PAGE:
The candidates’ recently-released 2013 federal budget plans offer clear contrasts and look poised to spark a healthy debate about the government’s debt and priorities. Of course, these budget plans also contain their fair share of fuzzy math and dubious promises.
With the election nearing, it’s time to learn more about what’s in these plans and what they may mean for you.
Obama Budget Plan
The proposed Obama budget plan has, at its core, three central actions: Investing in infrastructure, doubling payroll tax cuts and raising marginal income rates on the highest earning Americans.
Since the enactment of the so-called ”Bush tax cuts” in the early 2000s, American income tax rates have remained at historic lows. Some economists attribute the country’s dire fiscal straits to reduced tax revenues resulting from these low rates, but the reality is far more complicated. In any event, Obama’s proposed budget aims to restore income tax rates to pre-2000 levels.
Under the Obama budget plan, marginal rates for the bottom four “tax brackets” would remain the same. Only the top two would change: The second-highest would rise from 33 percent to 36 percent and the highest would rise from 35 percent to 39.6 percent. In addition, President Obama has proposed limits on itemized deductions and taxing carried interest as ordinary income.
By raising tax rates, President Obama seeks to increase Federal revenues. He plans to use those additional funds to invest in infrastructure, as well as to offset the lost revenue resulting from the increased deduction in payroll taxes. In so doing, the 2013 federal budget plan hopes to fund job growth through higher taxes on the wealthiest Americans.
However, Raymond J. Keating, chief economist for the Small Business & Entrepreneurship Council, expresses that the Obama budget plan is only “jammed with anti-growth and anti-small business measures.”
“Under the President’s plan, taxes on the earnings of successful entrepreneurs and investors would jump dramatically. Meanwhile, on the spending side, nothing is done to actually reduce total federal outlays,” Keating says, “This combination of higher taxes on entrepreneurship and investment, and persistently high levels of government spending is a recipe for putting the U.S. on a long-term track of slow growth and poor job creation.”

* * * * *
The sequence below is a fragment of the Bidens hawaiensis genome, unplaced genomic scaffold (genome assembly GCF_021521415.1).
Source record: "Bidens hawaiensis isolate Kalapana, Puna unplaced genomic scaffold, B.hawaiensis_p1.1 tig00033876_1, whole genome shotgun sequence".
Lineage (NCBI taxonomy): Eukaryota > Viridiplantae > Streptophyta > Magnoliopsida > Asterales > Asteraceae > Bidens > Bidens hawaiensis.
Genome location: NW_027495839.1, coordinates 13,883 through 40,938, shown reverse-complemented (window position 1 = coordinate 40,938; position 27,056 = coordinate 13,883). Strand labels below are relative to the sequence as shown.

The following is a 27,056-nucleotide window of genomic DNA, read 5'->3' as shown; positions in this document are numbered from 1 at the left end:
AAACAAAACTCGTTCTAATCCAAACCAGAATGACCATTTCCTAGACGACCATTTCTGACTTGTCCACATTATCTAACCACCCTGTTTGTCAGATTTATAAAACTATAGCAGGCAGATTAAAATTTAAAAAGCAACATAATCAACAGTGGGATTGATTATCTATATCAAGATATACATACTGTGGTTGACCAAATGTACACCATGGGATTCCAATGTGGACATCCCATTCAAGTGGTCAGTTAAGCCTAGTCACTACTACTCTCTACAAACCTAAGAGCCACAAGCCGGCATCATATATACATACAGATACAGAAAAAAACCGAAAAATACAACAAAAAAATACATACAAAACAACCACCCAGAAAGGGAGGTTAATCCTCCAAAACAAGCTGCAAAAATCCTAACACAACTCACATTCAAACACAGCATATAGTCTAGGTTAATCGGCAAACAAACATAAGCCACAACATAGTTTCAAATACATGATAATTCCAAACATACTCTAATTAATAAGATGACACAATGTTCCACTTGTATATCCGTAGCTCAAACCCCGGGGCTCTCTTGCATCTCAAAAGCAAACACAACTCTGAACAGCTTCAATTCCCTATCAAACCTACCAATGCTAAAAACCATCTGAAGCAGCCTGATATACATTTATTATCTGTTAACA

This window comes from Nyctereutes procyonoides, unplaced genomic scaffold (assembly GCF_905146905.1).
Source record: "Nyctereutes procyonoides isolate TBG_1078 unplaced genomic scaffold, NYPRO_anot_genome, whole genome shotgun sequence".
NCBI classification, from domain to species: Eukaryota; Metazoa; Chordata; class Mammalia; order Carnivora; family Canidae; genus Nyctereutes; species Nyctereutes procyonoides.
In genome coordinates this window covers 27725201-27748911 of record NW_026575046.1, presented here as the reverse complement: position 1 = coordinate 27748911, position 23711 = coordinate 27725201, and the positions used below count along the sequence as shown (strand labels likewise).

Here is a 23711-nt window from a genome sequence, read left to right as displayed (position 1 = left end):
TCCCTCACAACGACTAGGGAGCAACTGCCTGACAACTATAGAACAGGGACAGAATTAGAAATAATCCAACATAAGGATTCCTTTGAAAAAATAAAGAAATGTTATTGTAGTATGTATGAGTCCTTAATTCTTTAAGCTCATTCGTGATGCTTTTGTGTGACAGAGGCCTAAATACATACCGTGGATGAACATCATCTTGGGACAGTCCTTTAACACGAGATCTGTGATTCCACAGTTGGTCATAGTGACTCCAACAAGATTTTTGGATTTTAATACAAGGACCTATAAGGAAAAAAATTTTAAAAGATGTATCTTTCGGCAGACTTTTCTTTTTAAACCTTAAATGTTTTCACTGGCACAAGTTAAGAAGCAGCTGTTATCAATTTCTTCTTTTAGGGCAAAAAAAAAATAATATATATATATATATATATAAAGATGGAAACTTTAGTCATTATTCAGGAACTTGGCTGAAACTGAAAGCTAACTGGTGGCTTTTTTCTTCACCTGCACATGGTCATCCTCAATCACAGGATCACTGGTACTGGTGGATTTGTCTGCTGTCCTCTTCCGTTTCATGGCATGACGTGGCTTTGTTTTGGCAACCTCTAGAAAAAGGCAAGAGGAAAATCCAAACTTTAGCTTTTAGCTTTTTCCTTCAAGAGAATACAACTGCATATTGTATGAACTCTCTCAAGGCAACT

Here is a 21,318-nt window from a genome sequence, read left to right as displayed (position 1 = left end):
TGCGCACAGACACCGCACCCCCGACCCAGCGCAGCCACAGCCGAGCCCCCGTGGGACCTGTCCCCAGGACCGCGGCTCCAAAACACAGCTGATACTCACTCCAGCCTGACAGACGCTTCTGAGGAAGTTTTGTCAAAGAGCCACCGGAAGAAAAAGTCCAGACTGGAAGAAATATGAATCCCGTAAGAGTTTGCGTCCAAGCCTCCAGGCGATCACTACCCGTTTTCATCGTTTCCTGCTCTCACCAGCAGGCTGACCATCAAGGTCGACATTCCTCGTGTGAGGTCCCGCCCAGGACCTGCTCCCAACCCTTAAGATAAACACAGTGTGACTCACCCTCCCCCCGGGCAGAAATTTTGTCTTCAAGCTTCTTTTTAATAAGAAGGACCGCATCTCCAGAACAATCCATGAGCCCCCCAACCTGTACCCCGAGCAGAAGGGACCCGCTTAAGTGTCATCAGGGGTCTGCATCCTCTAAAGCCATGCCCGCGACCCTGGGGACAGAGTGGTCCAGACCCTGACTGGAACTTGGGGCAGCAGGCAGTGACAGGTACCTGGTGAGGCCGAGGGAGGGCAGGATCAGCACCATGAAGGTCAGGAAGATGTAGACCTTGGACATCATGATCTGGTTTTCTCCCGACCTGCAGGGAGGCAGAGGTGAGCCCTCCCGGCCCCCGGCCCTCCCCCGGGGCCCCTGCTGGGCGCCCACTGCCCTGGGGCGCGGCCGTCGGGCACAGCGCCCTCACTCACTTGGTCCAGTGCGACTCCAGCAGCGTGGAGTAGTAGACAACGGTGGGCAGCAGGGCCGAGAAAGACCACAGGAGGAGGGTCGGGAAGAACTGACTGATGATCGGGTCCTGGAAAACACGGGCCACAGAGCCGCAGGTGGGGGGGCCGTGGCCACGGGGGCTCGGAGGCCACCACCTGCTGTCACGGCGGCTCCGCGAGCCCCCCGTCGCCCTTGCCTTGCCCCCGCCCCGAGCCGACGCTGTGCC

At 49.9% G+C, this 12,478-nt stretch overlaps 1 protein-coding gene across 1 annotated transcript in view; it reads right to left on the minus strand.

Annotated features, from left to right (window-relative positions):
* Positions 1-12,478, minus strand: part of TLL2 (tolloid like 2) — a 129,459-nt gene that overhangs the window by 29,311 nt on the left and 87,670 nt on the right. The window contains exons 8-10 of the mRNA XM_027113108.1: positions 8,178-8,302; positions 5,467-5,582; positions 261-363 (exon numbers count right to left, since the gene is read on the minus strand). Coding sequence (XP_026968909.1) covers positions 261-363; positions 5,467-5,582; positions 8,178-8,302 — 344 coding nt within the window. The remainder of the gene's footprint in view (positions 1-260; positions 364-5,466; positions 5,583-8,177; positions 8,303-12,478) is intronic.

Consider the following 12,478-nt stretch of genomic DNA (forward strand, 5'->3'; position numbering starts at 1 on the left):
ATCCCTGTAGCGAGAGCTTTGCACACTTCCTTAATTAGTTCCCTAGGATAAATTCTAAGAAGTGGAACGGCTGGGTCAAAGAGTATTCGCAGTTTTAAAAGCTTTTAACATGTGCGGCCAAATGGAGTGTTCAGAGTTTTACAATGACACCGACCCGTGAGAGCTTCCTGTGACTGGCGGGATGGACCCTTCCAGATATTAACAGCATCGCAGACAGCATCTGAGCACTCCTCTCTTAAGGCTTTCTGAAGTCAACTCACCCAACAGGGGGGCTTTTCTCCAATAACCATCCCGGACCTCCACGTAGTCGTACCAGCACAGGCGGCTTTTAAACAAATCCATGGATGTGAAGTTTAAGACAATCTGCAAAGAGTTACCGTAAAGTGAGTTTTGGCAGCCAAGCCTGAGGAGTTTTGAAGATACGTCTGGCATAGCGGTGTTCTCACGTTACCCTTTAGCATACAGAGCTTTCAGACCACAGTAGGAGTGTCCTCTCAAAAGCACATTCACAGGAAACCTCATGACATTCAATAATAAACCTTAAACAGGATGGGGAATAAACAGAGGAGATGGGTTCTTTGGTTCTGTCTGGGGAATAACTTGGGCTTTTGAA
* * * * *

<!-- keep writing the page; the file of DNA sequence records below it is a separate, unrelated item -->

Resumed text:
The Obama budget’s overall effect on the fiscal health of the federal government is a matter for debate. Without taking the positive or negative effects of government spending into account, the Congressional Budget Office (CBO) estimates that the plan will increase the size of the federal deficit by $3.5 trillion over the next 10 years.
While measuring the economic impact of federal budgets is an inexact science, the CBO sees Obama’s budget reducing GDP by anywhere from .5 percent to 2.2 percent during the next five years. Highlighting the uncertainty around forecasted figures, the President claims that his 2013 federal budget will actually reduce the country’s deficits by $3.2 trillion and spur economic growth.
Romney Budget Plan
The Romney budget plan focuses principally on reducing taxes for all Americans, thereby allowing citizens to fund economic growth. Tax cuts include a twenty-percent reduction on income taxes, elimination of the alternative minimum tax and elimination of taxes on dividends and interest for tax payers earning less than $100,000 (individuals) or $200,000 (couples). Gov. Mitt Romney pledges that his plan will be “revenue neutral,” meaning that for every dollar lost in revenue from one change, another would be made to replace that dollar.
The Romney-Ryan plan also aims to reduce the size of the federal government and balance its budget by 2020. Romney’s 2013 federal budget plan would cap federal spending at 20 percent of GDP, several percentage points lower than it is today. According to calculations, between $6 and $7 trillion would need to be cut from the federal balance sheet over the next 10 years in order to realize this goal.
Economic expert and former head of the Council of Economic Advisors for the Reagan administration, Martin Feldstein, said that “it is feasible to combine tax cuts and base broadening as Governor Romney suggests without raising the budget deficit or imposing any middle-class tax increase.”
The needed spending cuts, however, could have serious ramifications for voters who depend upon the government’s largess. According to the Center on Budget and Policy Priorities, achieving these spending reductions would require enormous cuts to “sacred cow” entitlement programs, like Medicare and Medicaid. Since the Romney budget plan vows not to reduce military or Medicare spending, his budget must include even deeper cuts elsewhere.
The Obama vs. Romney Showdown
Economics, especially at this scale, is more art than science. Regardless of your personal political persuasion, there are holes among the Obama vs. Romney budget plans.
Many of the specific details associated with the Romney budget plan are undefined, such as the sources for offsetting revenue to keep the budget “revenue neutral” in light of his well-articulated tax cuts.
Likewise, the Obama budget plan may not adequately address the long-term issue of the budget deficit, without applying an overly-optimistic GDP growth scenario.
Underpinning the entire debate is the question of who best can spur economic growth, the individual or the government?
While campaign promises are notoriously fungible, and the likelihood of either candidate’s 2013 federal budget being enacted as it currently stands is low — Congress, after all, has a significant role to play in the budget process.
Ryan Devereux is a financial blogger who believes that the fiscal decisions being made now will have significant ramifications for years to come. Mr. Devereux believes that each citizen should actively engage their government, from voting for political candidates to filing a property tax protest.